TO get involved with …
“The Chopsticks Club is the largest, independent China-UK professionals’ membership network – a unique and trusted platform for business, educational and cultural services”
“China Unbound make learning Chinese language and culture easier and quicker for companies and professionals”
“YCW is a dynamic group of China-focused young professionals. Through regular roundtables and talks with senior figures in the China academic, policy and business communities, it provides a chance for engaged individuals to interact and discuss the most pressing issues emerging from China today”
“The CBBC helps British and Chinese businesses and organisations work together in China, the UK and third markets around the world. With 60 years of experience and experts, we work in a strategic partnership with the British Chamber of Commerce in China to deliver streamlined services to our joint members”
TO read …
“Through fresh takes on trending topics, in-depth features, and illuminating contributions, Sixth Tone covers issues from the perspectives of those most intimately involved to highlight the nuances and complexities of today’s China” Including: Rising Tones (timely reports on issues and events from across China), Deep Tones (features that cut to the core of contemporary China) and Broad Tones (contributions from individuals with unique perspectives to share)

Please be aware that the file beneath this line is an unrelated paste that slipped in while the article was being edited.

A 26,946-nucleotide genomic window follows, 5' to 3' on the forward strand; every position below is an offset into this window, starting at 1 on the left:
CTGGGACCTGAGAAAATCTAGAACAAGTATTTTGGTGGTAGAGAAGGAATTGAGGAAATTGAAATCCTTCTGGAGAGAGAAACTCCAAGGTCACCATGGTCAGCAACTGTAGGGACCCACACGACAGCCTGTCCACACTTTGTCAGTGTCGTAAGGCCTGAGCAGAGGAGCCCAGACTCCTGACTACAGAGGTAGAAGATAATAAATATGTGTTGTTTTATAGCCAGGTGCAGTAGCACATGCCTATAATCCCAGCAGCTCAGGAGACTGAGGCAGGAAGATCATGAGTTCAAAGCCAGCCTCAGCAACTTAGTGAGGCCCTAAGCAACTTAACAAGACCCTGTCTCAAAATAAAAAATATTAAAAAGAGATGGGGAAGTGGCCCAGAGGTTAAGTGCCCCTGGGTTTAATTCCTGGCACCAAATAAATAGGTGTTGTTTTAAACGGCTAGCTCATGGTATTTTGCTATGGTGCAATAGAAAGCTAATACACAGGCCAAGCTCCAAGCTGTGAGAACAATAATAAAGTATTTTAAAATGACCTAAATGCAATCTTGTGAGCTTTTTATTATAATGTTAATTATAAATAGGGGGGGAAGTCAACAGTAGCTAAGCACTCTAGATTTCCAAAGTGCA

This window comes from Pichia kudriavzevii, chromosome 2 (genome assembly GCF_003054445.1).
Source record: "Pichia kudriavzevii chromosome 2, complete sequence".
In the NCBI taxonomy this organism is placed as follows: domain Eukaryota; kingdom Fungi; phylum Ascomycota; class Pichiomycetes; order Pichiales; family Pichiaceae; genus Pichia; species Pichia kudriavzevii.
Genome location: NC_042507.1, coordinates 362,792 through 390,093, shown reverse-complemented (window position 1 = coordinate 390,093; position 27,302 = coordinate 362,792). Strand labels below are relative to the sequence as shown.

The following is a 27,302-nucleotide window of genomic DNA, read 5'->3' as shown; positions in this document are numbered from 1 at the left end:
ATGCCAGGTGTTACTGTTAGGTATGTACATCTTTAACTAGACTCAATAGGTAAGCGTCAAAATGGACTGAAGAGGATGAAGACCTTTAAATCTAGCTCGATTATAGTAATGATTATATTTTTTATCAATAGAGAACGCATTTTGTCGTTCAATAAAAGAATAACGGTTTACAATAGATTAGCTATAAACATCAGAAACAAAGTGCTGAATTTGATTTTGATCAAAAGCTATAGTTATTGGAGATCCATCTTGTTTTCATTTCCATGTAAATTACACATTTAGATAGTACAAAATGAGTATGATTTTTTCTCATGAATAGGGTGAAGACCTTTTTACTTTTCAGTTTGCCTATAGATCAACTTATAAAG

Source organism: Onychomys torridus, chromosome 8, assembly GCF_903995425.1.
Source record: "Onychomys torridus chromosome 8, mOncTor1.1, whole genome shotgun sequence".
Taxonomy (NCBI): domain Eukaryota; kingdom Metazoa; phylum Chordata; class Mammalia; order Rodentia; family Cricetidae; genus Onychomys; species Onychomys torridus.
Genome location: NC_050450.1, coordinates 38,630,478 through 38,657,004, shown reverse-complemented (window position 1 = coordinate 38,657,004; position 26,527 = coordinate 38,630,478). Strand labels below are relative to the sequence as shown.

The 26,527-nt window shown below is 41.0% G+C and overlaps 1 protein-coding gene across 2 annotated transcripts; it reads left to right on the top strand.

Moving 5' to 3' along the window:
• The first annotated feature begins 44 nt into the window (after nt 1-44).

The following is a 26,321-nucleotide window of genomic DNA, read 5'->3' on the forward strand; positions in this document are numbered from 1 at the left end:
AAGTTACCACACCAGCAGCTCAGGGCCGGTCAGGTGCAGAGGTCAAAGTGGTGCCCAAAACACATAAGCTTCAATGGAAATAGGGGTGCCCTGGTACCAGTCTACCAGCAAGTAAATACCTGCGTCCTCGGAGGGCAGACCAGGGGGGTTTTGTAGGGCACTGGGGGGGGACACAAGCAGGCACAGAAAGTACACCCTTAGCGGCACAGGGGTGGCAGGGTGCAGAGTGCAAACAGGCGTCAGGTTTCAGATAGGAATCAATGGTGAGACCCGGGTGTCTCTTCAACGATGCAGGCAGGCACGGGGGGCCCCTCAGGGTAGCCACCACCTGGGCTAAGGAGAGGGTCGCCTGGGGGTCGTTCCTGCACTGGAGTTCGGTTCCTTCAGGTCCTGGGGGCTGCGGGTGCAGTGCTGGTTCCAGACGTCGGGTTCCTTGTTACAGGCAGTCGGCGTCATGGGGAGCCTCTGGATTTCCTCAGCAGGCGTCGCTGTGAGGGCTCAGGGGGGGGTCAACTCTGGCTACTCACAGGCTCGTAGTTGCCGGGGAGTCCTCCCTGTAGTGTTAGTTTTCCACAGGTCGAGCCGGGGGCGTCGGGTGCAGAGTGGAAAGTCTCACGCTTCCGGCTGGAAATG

“RADII (rā’dē-ī’) is an independent media platform that provides a unique lens on today’s China and its next generation. We cut through the noise to uncover dynamic stories from the inside, spanning culture, creativity, tech and a lot more in between”
“Week in China is an independent, Hong Kong-based publication. Now in their 9th year they give context and commentary on the key business trends emerging from China from a combination of Chinese and English language sources in the press and on the internet” To subscribe to their weekly report (for free) visit: https://www.weekinchina.com/welcome/login-route/